JUL 05, 2020 1:19 PM PDT

New Drug May Reduce Inflammation from COVID-19

WRITTEN BY: Annie Lennon

Scientists from the University of Toronto have identified a new drug candidate that may reduce all kinds of inflammation. In particular, they said that it might be able to target cytokine storms- a potentially deadly sort of inflammatory response that can come by COVID-19 infection. 

Known as TAT CARMIL1, the drug is a combination of two naturally-occurring peptides or small proteins. When combined, they are reportedly able to infiltrate cell membranes and lessen acute inflammatory responses. In particular, the scientists say that the TAT CARMIL1 peptide targets two receptors, attaching itself to the cell’s surface and substrate, where it can then attach itself to other cells too.

In an ex vivo study, the researchers found that the peptide treatment was able to interfere with inflammation-causing cells known as interleukin1, and reduce the degradation of collagen, an abundant protein known as the body’s ‘scaffolding’, by up to 43%. 

If used early enough, they say that the drug may prevent some of the worst damage caused by acute inflammatory responses. Given that one of the primary causes of death from COVID-19 is by cytokine storm- a natural inflammatory response from the body to rid itself of acute infection- the researchers are hopeful it may one day be applied against the virus.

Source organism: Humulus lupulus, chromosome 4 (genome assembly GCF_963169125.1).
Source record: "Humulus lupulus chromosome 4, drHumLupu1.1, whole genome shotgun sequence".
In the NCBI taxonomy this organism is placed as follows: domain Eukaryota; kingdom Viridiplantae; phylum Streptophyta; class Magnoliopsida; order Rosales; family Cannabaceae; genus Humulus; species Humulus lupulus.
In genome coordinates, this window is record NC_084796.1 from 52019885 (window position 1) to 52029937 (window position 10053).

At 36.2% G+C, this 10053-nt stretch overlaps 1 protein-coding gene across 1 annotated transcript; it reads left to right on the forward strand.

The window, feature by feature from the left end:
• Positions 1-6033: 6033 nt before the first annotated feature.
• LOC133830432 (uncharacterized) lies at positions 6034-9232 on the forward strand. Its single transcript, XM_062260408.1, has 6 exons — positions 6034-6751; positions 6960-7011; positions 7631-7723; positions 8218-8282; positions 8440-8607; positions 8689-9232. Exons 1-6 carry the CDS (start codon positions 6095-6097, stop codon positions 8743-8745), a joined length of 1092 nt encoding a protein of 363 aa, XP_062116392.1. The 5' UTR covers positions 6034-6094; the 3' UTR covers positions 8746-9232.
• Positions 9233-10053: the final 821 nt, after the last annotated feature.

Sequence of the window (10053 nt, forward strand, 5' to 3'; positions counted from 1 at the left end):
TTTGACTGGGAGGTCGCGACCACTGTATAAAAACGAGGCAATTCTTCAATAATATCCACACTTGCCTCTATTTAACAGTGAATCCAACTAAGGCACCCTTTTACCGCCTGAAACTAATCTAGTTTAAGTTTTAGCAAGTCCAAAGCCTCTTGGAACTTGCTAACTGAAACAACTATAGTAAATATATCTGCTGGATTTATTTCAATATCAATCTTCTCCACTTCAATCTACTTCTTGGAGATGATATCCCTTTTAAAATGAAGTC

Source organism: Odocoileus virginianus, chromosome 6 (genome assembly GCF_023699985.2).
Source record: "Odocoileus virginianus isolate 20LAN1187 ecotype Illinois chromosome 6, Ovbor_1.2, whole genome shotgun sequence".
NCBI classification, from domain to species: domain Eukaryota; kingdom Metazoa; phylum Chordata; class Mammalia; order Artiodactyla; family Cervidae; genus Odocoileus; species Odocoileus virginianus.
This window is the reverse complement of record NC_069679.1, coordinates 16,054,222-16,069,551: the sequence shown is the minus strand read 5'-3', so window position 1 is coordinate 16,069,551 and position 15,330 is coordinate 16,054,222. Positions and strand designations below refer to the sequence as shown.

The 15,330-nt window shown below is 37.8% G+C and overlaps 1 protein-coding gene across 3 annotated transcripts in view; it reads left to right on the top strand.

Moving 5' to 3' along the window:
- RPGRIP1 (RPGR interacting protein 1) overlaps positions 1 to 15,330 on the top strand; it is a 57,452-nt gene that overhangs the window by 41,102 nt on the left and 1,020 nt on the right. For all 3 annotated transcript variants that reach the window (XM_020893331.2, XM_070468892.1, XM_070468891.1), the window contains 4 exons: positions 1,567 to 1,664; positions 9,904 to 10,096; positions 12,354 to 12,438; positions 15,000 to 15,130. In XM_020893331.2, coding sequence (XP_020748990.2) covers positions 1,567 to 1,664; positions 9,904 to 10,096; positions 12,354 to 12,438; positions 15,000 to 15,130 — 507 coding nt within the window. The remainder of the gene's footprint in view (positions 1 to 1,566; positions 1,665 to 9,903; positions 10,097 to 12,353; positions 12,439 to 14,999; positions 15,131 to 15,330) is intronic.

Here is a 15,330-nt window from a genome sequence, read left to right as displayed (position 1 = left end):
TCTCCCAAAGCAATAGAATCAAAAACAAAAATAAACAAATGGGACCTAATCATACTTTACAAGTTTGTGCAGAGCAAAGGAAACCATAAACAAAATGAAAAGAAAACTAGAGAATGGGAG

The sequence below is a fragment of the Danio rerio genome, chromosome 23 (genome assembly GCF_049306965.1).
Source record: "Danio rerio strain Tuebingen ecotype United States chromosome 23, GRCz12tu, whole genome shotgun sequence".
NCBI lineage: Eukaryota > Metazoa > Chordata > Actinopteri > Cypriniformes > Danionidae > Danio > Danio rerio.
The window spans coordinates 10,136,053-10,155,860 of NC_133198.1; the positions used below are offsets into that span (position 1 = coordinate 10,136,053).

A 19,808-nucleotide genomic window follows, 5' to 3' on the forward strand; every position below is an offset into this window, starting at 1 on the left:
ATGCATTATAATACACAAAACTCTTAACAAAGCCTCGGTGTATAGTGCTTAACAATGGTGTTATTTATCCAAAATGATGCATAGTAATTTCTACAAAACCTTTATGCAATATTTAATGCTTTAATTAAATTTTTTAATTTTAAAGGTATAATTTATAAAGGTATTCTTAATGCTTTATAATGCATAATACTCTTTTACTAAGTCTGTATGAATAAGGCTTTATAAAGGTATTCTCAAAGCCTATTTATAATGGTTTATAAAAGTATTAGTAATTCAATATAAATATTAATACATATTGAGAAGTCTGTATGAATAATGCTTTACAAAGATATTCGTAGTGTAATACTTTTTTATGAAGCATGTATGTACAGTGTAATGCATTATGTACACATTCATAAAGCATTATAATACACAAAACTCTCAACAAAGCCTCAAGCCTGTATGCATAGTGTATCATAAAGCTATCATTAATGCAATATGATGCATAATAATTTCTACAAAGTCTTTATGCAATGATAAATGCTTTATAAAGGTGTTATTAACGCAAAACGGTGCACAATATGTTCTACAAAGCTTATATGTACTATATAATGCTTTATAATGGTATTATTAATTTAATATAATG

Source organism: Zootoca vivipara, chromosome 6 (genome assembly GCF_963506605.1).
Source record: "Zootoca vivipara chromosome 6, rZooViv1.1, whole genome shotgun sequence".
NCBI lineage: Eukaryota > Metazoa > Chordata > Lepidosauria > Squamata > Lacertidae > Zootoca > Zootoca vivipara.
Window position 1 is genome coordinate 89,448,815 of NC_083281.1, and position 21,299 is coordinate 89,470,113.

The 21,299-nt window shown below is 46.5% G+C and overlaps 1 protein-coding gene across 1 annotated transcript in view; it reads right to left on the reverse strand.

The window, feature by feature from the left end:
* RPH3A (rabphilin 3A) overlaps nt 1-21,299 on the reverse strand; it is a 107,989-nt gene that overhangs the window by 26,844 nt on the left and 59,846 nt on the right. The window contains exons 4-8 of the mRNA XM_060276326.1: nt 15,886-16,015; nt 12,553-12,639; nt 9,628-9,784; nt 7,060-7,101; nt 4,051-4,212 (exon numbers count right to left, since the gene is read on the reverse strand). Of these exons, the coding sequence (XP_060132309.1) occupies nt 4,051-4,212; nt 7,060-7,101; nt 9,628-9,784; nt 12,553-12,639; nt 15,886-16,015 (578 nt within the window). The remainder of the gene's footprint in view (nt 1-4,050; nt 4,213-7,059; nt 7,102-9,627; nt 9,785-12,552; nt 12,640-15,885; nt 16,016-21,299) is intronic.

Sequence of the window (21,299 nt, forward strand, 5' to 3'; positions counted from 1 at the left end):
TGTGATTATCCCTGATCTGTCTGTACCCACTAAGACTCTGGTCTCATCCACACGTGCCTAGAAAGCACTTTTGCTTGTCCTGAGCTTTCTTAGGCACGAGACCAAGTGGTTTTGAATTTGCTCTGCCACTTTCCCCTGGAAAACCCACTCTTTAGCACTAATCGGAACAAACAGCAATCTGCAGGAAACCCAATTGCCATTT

The scientists are now hoping to test the drug’s effectiveness in in-vitro models. As the peptides are broadly applicable, they can be combined to many drugs. These potentially include treatments for cancer and arthritis, meaning the drug discovery could be useful one day to fight against many different kinds of inflammation. 

Nevertheless, the researchers caution that before we get excited about the drug’s potential prospects, we should wait for further tests. This comes especially as their study so far shows that that the peptide is most effective when applied early on in infection, making it somewhat impractical. 

“In the clinical world, the reality is that you don’t have that luxury,” says Greg Downey, one of the study’s co-authors. 

 

Sources: Genetic Engineering and Biotechnology NewsBusiness Standard

About the Author
University College London
Annie Lennon is a writer whose work also appears in Medical News Today, Psych Central, Psychology Today, and other outlets. When she's not writing, she is COO of Xeurix, an HR startup that assesses jobfit from gamified workplace simulations.
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